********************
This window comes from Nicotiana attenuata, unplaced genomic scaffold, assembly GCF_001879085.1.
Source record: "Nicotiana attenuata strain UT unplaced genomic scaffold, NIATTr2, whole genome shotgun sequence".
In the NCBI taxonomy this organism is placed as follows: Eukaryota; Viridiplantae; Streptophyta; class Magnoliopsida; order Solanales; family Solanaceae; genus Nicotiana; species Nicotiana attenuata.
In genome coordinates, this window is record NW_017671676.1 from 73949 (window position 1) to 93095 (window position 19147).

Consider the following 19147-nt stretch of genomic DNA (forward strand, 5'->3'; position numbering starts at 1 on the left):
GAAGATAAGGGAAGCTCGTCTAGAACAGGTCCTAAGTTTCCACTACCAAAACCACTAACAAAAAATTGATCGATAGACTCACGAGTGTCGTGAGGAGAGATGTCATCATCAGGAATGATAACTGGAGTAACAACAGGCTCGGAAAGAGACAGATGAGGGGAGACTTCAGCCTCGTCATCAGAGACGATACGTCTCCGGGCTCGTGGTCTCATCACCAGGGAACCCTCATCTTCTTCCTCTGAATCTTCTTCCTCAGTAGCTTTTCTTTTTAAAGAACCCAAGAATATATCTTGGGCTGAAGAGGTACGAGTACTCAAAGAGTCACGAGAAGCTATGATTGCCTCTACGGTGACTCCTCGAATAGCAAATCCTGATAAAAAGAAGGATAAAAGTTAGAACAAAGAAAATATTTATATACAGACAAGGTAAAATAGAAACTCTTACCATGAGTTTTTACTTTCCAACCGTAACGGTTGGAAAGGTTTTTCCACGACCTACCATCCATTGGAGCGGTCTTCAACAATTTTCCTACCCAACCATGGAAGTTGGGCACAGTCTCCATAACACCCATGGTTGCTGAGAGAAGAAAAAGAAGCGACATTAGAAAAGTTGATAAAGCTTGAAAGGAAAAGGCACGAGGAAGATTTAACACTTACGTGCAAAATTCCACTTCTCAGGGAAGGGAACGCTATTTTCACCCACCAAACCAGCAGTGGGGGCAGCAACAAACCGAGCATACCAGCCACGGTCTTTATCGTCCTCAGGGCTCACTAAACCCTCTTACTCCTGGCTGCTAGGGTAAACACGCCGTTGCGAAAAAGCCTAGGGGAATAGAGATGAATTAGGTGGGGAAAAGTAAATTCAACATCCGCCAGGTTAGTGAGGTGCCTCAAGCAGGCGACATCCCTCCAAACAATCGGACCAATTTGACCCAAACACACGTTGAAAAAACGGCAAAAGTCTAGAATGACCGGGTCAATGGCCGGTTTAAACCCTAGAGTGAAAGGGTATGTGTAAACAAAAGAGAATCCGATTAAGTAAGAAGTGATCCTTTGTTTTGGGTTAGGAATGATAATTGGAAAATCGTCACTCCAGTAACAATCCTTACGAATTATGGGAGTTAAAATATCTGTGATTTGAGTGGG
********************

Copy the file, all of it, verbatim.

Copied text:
This window comes from Nicotiana attenuata, unplaced genomic scaffold, assembly GCF_001879085.1.
Source record: "Nicotiana attenuata strain UT unplaced genomic scaffold, NIATTr2, whole genome shotgun sequence".
In the NCBI taxonomy this organism is placed as follows: Eukaryota; Viridiplantae; Streptophyta; class Magnoliopsida; order Solanales; family Solanaceae; genus Nicotiana; species Nicotiana attenuata.
In genome coordinates, this window is record NW_017671676.1 from 73949 (window position 1) to 93095 (window position 19147).

Consider the following 19147-nt stretch of genomic DNA (forward strand, 5'->3'; position numbering starts at 1 on the left):
GAAGATAAGGGAAGCTCGTCTAGAACAGGTCCTAAGTTTCCACTACCAAAACCACTAACAAAAAATTGATCGATAGACTCACGAGTGTCGTGAGGAGAGATGTCATCATCAGGAATGATAACTGGAGTAACAACAGGCTCGGAAAGAGACAGATGAGGGGAGACTTCAGCCTCGTCATCAGAGACGATACGTCTCCGGGCTCGTGGTCTCATCACCAGGGAACCCTCATCTTCTTCCTCTGAATCTTCTTCCTCAGTAGCTTTTCTTTTTAAAGAACCCAAGAATATATCTTGGGCTGAAGAGGTACGAGTACTCAAAGAGTCACGAGAAGCTATGATTGCCTCTACGGTGACTCCTCGAATAGCAAATCCTGATAAAAAGAAGGATAAAAGTTAGAACAAAGAAAATATTTATATACAGACAAGGTAAAATAGAAACTCTTACCATGAGTTTTTACTTTCCAACCGTAACGGTTGGAAAGGTTTTTCCACGACCTACCATCCATTGGAGCGGTCTTCAACAATTTTCCTACCCAACCATGGAAGTTGGGCACAGTCTCCATAACACCCATGGTTGCTGAGAGAAGAAAAAGAAGCGACATTAGAAAAGTTGATAAAGCTTGAAAGGAAAAGGCACGAGGAAGATTTAACACTTACGTGCAAAATTCCACTTCTCAGGGAAGGGAACGCTATTTTCACCCACCAAACCAGCAGTGGGGGCAGCAACAAACCGAGCATACCAGCCACGGTCTTTATCGTCCTCAGGGCTCACTAAACCCTCTTACTCCTGGCTGCTAGGGTAAACACGCCGTTGCGAAAAAGCCTAGGGGAATAGAGATGAATTAGGTGGGGAAAAGTAAATTCAACATCCGCCAGGTTAGTGAGGTGCCTCAAGCAGGCGACATCCCTCCAAACAATCGGACCAATTTGACCCAAACACACGTTGAAAAAACGGCAAAAGTCTAGAATGACCGGGTCAATGGCCGGTTTAAACCCTAGAGTGAAAGGGTATGTGTAAACAAAAGAGAATCCGATTAAGTAAGAAGTGATCCTTTGTTTTGGGTTAGGAATGATAATTGGAAAATCGTCACTCCAGTAACAATCCTTACGAATTATGGGAGTTAAAATATCTGTGATTTGAGTGGG